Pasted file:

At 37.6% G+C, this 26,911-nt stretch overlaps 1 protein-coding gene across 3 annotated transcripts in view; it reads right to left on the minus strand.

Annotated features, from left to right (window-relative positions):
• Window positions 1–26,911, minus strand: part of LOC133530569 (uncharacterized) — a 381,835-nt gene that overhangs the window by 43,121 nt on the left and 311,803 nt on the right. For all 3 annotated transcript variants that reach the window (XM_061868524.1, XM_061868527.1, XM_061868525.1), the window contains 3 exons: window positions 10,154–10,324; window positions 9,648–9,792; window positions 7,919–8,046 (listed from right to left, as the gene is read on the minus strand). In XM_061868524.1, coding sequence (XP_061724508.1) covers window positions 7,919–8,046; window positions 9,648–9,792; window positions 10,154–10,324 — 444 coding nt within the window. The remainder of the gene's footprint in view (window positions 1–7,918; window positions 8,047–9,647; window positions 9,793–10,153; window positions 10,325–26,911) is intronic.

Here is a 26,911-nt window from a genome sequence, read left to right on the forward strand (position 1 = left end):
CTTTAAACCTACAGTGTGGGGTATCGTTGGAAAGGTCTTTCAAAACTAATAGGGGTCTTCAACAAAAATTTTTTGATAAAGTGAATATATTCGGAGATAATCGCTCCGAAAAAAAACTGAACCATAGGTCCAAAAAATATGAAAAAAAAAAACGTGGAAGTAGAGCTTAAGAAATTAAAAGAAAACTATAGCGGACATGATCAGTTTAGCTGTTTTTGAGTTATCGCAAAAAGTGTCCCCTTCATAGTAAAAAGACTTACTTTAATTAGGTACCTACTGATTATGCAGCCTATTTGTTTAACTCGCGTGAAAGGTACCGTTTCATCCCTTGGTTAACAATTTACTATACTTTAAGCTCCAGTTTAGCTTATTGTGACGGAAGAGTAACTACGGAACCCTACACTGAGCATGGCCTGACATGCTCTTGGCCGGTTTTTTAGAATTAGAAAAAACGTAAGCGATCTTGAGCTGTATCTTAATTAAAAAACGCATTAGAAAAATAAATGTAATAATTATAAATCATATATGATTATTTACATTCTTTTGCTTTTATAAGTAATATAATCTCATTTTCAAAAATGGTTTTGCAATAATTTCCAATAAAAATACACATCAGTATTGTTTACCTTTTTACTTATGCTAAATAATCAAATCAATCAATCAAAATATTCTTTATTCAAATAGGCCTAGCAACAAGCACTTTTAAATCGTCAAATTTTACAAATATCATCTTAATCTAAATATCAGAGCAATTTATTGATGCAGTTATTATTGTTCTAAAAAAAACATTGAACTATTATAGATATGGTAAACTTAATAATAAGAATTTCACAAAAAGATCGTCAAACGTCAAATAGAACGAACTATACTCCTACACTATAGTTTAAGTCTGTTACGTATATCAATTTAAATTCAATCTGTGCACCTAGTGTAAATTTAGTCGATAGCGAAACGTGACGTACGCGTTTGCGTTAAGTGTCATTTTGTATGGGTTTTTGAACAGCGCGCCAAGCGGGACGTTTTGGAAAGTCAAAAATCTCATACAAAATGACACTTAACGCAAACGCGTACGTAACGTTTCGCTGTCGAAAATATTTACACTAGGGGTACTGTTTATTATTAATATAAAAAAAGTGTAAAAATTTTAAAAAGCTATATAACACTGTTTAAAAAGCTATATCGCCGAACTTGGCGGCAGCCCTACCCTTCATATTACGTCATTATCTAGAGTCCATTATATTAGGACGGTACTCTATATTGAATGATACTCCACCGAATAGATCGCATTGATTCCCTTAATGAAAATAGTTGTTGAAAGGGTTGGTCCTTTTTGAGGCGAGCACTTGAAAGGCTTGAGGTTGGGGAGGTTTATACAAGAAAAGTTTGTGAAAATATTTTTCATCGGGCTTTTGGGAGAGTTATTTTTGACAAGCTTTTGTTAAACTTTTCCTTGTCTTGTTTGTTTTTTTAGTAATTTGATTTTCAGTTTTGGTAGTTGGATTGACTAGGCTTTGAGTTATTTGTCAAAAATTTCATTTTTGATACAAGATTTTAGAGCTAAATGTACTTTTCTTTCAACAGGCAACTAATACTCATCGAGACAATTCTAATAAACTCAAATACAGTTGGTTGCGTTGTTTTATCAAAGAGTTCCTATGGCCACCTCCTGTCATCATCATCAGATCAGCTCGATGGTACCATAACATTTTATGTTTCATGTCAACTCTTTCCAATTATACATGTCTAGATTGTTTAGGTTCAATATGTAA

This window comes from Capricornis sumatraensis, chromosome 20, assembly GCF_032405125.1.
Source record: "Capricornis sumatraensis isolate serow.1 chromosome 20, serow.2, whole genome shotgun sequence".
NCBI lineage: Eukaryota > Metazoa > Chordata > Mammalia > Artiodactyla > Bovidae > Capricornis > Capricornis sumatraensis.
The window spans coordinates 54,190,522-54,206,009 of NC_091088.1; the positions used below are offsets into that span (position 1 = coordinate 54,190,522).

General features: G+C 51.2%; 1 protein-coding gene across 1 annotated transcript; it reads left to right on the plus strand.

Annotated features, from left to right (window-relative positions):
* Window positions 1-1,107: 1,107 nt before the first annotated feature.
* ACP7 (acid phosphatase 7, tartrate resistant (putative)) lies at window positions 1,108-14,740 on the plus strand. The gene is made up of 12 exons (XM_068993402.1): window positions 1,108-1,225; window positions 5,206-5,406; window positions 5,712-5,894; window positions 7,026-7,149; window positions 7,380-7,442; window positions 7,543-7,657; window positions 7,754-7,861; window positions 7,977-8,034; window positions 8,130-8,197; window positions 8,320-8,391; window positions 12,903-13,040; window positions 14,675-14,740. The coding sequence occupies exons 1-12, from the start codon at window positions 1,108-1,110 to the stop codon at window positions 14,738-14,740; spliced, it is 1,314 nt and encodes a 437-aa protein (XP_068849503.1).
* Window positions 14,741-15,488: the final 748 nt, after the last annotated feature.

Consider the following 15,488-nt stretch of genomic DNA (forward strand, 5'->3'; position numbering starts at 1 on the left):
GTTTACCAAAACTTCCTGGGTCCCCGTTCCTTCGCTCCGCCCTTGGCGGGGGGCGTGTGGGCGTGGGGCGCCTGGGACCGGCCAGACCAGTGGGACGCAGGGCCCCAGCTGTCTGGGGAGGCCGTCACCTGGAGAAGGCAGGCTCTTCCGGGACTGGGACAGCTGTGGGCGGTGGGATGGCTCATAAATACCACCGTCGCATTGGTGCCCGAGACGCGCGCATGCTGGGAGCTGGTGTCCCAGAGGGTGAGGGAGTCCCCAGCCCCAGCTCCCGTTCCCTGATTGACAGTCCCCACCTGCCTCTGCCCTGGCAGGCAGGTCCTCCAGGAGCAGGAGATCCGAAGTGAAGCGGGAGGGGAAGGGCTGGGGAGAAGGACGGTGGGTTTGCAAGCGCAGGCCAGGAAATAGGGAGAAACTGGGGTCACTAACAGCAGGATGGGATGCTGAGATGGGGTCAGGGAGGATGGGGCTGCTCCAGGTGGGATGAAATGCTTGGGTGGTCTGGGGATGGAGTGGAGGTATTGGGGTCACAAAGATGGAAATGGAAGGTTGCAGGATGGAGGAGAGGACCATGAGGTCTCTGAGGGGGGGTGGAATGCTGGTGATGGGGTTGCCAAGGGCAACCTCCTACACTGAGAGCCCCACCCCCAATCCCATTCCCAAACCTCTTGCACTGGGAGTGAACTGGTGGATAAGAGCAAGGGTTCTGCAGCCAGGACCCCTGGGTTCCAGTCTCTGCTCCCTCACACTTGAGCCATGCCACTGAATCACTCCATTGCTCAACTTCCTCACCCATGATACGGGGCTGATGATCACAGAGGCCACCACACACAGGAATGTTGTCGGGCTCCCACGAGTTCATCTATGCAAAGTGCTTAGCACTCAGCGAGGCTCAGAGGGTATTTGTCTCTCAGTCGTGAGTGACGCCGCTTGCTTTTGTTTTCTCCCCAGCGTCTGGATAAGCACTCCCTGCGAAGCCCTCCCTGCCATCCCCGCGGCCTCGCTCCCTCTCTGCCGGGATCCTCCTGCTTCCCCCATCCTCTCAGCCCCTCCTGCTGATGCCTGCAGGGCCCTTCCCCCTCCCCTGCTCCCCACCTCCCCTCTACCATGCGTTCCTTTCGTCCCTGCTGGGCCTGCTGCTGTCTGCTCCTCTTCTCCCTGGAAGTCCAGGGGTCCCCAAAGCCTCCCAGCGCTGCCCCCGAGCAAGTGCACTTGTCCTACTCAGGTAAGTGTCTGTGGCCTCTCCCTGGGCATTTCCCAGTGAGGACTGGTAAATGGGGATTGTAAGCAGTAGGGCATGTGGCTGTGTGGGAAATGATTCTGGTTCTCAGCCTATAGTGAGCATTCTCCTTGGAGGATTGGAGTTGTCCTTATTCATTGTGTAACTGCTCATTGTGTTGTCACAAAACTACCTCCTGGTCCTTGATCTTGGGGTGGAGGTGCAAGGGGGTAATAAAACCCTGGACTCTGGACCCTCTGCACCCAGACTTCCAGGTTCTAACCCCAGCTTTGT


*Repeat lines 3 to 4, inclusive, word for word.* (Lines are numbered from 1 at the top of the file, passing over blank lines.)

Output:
• Window positions 1–26,911, minus strand: part of LOC133530569 (uncharacterized) — a 381,835-nt gene that overhangs the window by 43,121 nt on the left and 311,803 nt on the right. For all 3 annotated transcript variants that reach the window (XM_061868524.1, XM_061868527.1, XM_061868525.1), the window contains 3 exons: window positions 10,154–10,324; window positions 9,648–9,792; window positions 7,919–8,046 (listed from right to left, as the gene is read on the minus strand). In XM_061868524.1, coding sequence (XP_061724508.1) covers window positions 7,919–8,046; window positions 9,648–9,792; window positions 10,154–10,324 — 444 coding nt within the window. The remainder of the gene's footprint in view (window positions 1–7,918; window positions 8,047–9,647; window positions 9,793–10,153; window positions 10,325–26,911) is intronic.

Here is a 26,911-nt window from a genome sequence, read left to right on the forward strand (position 1 = left end):